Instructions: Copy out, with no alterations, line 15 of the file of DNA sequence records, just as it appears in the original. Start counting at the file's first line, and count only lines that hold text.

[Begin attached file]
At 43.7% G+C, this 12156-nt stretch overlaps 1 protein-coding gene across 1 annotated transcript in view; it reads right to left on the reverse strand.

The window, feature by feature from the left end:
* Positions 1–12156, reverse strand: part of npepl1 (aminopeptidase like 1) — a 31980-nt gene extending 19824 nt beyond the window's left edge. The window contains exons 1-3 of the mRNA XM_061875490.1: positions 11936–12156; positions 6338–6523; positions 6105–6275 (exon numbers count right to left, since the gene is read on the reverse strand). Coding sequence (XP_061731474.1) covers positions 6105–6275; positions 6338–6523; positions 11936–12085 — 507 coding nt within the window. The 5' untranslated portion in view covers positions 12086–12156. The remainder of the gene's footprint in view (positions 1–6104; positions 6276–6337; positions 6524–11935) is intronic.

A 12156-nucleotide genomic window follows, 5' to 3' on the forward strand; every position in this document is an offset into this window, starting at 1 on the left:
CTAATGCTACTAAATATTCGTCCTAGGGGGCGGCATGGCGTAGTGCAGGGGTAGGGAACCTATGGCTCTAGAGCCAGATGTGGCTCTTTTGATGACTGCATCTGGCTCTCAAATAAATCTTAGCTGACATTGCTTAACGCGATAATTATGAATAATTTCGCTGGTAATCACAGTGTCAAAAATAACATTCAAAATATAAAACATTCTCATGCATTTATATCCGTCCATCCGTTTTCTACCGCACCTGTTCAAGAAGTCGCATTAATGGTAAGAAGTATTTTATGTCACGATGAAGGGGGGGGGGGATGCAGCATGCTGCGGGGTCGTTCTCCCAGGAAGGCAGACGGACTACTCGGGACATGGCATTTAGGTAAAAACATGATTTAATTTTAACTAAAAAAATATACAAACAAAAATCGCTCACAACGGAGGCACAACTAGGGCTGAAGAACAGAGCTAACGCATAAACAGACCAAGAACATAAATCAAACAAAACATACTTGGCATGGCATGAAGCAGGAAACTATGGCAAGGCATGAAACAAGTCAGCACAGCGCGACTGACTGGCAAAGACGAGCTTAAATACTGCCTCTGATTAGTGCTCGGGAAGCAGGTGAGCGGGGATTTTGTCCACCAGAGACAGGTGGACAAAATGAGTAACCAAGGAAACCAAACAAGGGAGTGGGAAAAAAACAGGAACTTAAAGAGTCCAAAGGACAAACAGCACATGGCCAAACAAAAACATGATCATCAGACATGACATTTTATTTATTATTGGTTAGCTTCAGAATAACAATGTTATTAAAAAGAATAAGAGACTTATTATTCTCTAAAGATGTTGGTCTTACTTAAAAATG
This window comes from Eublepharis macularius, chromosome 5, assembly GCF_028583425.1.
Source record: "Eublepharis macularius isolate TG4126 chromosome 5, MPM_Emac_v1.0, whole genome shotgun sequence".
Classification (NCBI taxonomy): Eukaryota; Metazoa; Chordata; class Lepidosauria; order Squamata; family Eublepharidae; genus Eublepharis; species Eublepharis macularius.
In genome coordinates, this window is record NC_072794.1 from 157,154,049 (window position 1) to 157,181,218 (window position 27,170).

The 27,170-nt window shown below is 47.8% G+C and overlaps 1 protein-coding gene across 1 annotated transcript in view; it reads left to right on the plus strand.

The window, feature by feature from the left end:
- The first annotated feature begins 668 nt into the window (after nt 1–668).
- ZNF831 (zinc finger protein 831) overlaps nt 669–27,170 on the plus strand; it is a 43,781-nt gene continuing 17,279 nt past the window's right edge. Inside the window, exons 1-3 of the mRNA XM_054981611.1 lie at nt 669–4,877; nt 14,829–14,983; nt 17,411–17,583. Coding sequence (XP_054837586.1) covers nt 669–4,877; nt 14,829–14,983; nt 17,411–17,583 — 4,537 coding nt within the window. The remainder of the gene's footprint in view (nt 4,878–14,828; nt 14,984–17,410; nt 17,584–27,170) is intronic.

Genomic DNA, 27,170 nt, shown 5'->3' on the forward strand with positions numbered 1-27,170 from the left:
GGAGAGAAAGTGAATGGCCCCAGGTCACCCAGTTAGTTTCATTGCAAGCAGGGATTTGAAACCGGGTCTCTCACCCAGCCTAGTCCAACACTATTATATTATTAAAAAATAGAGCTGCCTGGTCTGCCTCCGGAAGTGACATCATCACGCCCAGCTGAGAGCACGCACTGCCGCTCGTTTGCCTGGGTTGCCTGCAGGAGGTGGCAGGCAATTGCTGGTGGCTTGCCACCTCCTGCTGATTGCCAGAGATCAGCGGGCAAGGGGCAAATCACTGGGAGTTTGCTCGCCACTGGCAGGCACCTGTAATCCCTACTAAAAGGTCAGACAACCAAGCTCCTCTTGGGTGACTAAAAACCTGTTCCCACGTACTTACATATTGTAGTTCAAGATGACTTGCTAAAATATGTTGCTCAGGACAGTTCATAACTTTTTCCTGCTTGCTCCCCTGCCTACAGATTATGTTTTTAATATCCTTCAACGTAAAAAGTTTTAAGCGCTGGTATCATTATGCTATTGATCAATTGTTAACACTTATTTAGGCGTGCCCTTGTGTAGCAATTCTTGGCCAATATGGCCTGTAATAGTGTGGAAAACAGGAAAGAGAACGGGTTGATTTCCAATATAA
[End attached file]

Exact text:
GGAGAGAAAGTGAATGGCCCCAGGTCACCCAGTTAGTTTCATTGCAAGCAGGGATTTGAAACCGGGTCTCTCACCCAGCCTAGTCCAACACTATTATATTATTAAAAAATAGAGCTGCCTGGTCTGCCTCCGGAAGTGACATCATCACGCCCAGCTGAGAGCACGCACTGCCGCTCGTTTGCCTGGGTTGCCTGCAGGAGGTGGCAGGCAATTGCTGGTGGCTTGCCACCTCCTGCTGATTGCCAGAGATCAGCGGGCAAGGGGCAAATCACTGGGAGTTTGCTCGCCACTGGCAGGCACCTGTAATCCCTACTAAAAGGTCAGACAACCAAGCTCCTCTTGGGTGACTAAAAACCTGTTCCCACGTACTTACATATTGTAGTTCAAGATGACTTGCTAAAATATGTTGCTCAGGACAGTTCATAACTTTTTCCTGCTTGCTCCCCTGCCTACAGATTATGTTTTTAATATCCTTCAACGTAAAAAGTTTTAAGCGCTGGTATCATTATGCTATTGATCAATTGTTAACACTTATTTAGGCGTGCCCTTGTGTAGCAATTCTTGGCCAATATGGCCTGTAATAGTGTGGAAAACAGGAAAGAGAACGGGTTGATTTCCAATATAA